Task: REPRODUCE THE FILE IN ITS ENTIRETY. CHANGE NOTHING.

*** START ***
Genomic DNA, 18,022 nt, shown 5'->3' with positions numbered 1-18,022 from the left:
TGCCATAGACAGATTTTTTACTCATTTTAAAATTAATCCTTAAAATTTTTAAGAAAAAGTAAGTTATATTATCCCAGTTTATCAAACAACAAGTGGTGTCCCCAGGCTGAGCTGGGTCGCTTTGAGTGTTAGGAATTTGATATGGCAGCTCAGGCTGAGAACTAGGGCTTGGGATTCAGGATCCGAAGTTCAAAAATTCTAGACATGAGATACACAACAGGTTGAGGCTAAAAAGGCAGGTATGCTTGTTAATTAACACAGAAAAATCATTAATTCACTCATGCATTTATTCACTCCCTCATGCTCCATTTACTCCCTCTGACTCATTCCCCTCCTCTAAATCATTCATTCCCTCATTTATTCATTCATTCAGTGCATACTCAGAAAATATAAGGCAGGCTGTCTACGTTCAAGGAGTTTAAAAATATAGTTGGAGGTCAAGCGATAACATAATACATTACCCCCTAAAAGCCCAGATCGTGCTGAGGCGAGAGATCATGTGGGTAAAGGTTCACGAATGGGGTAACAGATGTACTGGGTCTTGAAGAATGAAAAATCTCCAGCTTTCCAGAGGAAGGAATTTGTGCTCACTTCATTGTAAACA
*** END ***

Genomic DNA, 18,022 nt, shown 5'->3' with positions numbered 1-18,022 from the left:
TGCCATAGACAGATTTTTTACTCATTTTAAAATTAATCCTTAAAATTTTTAAGAAAAAGTAAGTTATATTATCCCAGTTTATCAAACAACAAGTGGTGTCCCCAGGCTGAGCTGGGTCGCTTTGAGTGTTAGGAATTTGATATGGCAGCTCAGGCTGAGAACTAGGGCTTGGGATTCAGGATCCGAAGTTCAAAAATTCTAGACATGAGATACACAACAGGTTGAGGCTAAAAAGGCAGGTATGCTTGTTAATTAACACAGAAAAATCATTAATTCACTCATGCATTTATTCACTCCCTCATGCTCCATTTACTCCCTCTGACTCATTCCCCTCCTCTAAATCATTCATTCCCTCATTTATTCATTCATTCAGTGCATACTCAGAAAATATAAGGCAGGCTGTCTACGTTCAAGGAGTTTAAAAATATAGTTGGAGGTCAAGCGATAACATAATACATTACCCCCTAAAAGCCCAGATCGTGCTGAGGCGAGAGATCATGTGGGTAAAGGTTCACGAATGGGGTAACAGATGTACTGGGTCTTGAAGAATGAAAAATCTCCAGCTTTCCAGAGGAAGGAATTTGTGCTCACTTCATTGTAAACA